Research conducted by University College London (UCL), suggested that there was little difference in levels of wellbeing and happiness reported by children, regardless of whether or not they took Key Stage two tests.
Children in Year Six in England (between the ages of 10 and 11), who took Sats tests, did not experience any significant change in how they felt about themselves, their family lives and their school in the weeks surrounding the tests, the study discovered.
Researchers say that there does not seem to be sufficient evidence to support getting rid of Sats tests “on wellbeing grounds,” in spite of calls from both parents and teachers to scrap the compulsory assessments.
The findings follow calls by both campaigners and children to scrap assessments of four and five-year-olds in their initial few weeks of school. Campaigners handed in a petition to Downing Street calling for these such tests to be done away with.
The new Reception Baseline Assessment (RBA) will begin this year, after its rollout was delayed due to the pandemic. It is a one-to-one assessment for pupils in Reception, the first year of school, taken when pupils are aged four or five.
Following a year of disruption in learning and teaching due to the pandemic, a coalition of headteachers, parents and MPs in April called on ministers to pause Sats and all statutory assessments in primary schools in England. This, they said, would give children time to catch up on missed learning.
The study examined data collected from around 2,500 children who live in England and 600 pupils in Northern Ireland, Scotland and Wales. The tests only take place in England, not Northern Ireland, Scotland and Wales.
As part of the study, children were asked a number of questions about how they felt about both themselves, and their lives in the weeks either side of the assessments.
Almost one quarter (24 per cent) of school children in England reported negative feelings towards their schoolwork before the tests. This compared to 28 per cent of children living in the rest of the UK.
This figure did not change significantly in the weeks before and after the tests took place.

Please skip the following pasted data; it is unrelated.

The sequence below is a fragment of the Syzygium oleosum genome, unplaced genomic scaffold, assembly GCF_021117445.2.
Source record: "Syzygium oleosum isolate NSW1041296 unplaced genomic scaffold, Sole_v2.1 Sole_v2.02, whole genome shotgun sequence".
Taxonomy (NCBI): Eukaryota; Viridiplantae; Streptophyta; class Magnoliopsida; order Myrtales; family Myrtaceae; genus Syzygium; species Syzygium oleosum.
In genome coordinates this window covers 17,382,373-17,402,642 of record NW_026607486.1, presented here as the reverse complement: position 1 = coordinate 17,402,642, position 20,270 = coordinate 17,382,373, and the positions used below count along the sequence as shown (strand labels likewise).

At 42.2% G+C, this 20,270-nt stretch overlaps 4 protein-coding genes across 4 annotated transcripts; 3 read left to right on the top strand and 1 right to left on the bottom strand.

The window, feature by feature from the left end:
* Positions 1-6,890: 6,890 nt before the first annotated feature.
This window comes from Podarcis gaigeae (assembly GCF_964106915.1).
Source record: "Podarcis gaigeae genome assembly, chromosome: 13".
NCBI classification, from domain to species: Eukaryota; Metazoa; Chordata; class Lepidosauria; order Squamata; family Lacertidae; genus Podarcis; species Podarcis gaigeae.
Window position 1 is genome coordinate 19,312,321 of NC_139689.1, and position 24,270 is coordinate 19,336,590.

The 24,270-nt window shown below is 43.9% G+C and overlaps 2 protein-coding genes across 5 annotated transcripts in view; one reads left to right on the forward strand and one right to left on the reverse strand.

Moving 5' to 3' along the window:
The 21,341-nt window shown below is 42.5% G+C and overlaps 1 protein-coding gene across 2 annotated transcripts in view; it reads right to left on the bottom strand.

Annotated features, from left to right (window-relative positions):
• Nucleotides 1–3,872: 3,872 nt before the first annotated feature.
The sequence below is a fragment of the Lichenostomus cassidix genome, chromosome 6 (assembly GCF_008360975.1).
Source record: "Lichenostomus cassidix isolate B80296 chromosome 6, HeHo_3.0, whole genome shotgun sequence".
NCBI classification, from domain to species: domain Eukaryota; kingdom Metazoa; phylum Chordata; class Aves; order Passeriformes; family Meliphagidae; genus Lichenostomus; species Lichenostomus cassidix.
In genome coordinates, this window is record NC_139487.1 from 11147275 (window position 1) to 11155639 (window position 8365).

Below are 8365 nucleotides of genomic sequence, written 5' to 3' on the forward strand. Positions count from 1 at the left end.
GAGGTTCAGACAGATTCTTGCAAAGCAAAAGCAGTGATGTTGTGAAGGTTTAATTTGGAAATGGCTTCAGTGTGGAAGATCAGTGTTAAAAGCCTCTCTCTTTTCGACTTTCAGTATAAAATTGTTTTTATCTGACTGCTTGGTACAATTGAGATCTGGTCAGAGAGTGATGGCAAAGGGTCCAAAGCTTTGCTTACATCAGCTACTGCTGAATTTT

Author of the study, Professor John Jerrim, from the UCL Social Research Institute, explained that the findings went against “conventional narratives” around how the tests can have a negative impact on children’s wellbeing.
He said: “Taken together, these findings provide an important counter to conventional narratives about how the Key Stage 2 tests can have serious negative impacts upon children’s wellbeing.”
Meanwhile, education unions and campaigners have pointed out that the data used is several years old and therefore does not account for a number of recent reforms in primary assessment.
Kevin Courtney, joint general secretary of the National Education Union’s (NEU), said that looking at the impact of more recent testing “would be much more helpful.”
Delegates at the NEU’s annual conference in April underlined how they support the abolition of Sats tests in primary schools.
At the conference, a vote was made to “mount a vigorous campaign - using the fact that no statutory primary tests have taken place for two years amid Covid-19 - to reignite calls for an alternative assessment strategy”.
A spokesperson for the Department for Education, however, suggested that the tests help to “lay the foundations for success at secondary school and beyond.”
They said: “Our assessment reforms are helping to ensure children leave primary school with a clear grasp of the fundamentals of reading, writing and mathematics, as part of a broad and balanced curriculum. This helps lay the foundations for success at secondary school and beyond.
“Schools should encourage all pupils to work hard and achieve well, but the department has never recommended that they devote excessive preparation time to assessment.”
Additional reporting by PA
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